The Dow and S&P have closed up with the Nasdaq posting slimmer gains on the eve of the US election, as investors gird for big market swings after all three indexes notched their biggest weekly decline since March.
Market participants on Monday largely expected short-term volatility and the likelihood of major long-term policy shifts related to taxes, government spending, trade and regulation depending on whether President Donald Trump or challenger Joe Biden wins the White House race.
Biden is ahead in national opinion polls but races are tight in battleground states that could tip the election to Trump.
Analysts say the outcome most likely to shake equity markets in the near term would be no immediate winner on Tuesday night.
While the Dow and S&P were on the plus side, they ended well off session highs, and the Nasdaq dipped into the red as mega-cap technology and tech-related names struggled for traction after slumping the prior week.
Growth stocks edged up but were soundly outperformed by beaten-down value names, which tend to provide better returns coming out of recession, and notched their biggest daily percentage gain in nearly a month.
“It is hard to say whether this is a bet on sector rotation, an institutional driven bet today or if this is more traders speculating on what might happen tomorrow,” said Peter Giacchi at Citadel Securities in New York.
“The longer this plays out over the course of the week, if it takes that long, the more volatility we would expect.”
Unofficially, the Dow Jones rose 402.96 points, or 1.52 per cent, to 26,904.56, the S&P 500 gained 37.33 points, or 1.14 per cent, to 3,307.29 and the Nasdaq Composite added 35.88 points, or 0.33 per cent, to 10,947.47.
Investors betting on a Biden administration, which is expected to deliver a massive fiscal stimulus and promote green energy, have fuelled a rally in solar stocks, industrials and small-cap names in recent weeks.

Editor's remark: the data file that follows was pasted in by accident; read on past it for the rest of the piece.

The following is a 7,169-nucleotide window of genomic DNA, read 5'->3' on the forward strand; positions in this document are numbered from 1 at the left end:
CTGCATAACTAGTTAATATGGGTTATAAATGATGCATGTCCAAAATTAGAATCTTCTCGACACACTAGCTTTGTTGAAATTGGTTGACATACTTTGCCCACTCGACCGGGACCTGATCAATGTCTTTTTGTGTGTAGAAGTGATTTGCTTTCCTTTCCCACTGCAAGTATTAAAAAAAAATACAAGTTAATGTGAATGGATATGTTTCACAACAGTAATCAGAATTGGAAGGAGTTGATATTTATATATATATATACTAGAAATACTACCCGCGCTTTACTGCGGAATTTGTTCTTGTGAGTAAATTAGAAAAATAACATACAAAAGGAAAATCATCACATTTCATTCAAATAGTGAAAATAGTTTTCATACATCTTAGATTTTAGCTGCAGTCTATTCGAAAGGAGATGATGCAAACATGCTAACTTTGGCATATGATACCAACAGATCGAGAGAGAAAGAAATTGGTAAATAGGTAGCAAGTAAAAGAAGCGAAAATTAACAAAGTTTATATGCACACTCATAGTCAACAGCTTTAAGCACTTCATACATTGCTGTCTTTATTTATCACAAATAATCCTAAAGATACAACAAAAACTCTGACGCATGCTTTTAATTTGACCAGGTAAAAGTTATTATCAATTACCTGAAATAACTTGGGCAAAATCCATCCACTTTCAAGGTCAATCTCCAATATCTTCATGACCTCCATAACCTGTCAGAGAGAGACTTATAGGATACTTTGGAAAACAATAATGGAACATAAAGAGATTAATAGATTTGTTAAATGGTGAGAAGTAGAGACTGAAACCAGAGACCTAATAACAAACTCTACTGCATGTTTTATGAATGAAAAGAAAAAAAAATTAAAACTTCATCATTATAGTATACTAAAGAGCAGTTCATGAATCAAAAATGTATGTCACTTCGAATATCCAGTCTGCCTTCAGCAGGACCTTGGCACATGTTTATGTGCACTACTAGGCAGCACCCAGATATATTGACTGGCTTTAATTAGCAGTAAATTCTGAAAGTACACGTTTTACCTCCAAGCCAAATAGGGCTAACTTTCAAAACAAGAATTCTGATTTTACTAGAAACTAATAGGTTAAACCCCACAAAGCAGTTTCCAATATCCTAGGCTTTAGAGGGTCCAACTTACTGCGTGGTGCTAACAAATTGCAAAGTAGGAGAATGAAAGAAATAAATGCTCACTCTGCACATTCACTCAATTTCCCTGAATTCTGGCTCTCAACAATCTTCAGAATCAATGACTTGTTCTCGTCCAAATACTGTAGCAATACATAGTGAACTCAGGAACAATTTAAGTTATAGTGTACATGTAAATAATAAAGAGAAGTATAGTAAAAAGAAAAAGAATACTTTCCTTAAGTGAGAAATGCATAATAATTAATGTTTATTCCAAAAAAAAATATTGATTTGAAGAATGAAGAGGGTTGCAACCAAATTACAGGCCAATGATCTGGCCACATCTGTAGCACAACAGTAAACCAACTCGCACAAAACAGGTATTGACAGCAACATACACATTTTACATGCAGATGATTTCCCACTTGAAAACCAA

On the other hand, JP Morgan has listed Bank of America , Wells Fargo and Citigroup in its “Trump basket” of stocks. The S&P banks index added about 2 per cent.
Energy, materials and industrials enjoyed the sharpest percentage gains among major S&P sectors.
The S&P 500 ended a turbulent week at near six-week lows on Friday, after quarterly reports from technology mega-caps failed to impress and as coronavirus cases surged in the US and Europe.
The weekly percentage drop was the largest since late March, which marked the end of a selloff that sent the benchmark index into a bear market, or drop of more than 20 per cent from a high.
The CBOE volatility index, known as Wall Street’s fear gauge, inched lower on Monday after ratcheting up to near four-month highs last week.
Investors will watch this week’s Federal Reserve policy meeting, the monthly jobs report and earnings from about a quarter of the S&P 500 companies.
Clorox Co shares jumped after reporting its strongest quarterly growth in more than two decades and raising its full-year revenue forecast.
Market research firm Nielsen Holdings Plc rose on plans to sell its consumer goods data unit for $2.7 billion to private equity firm Advent International.
But the S&P airlines index fell while cruise operators Carnival Corp and Norwegian Cruise Line Holdings also lost ground, reflecting fears over a relentless surge in COVID-19 cases.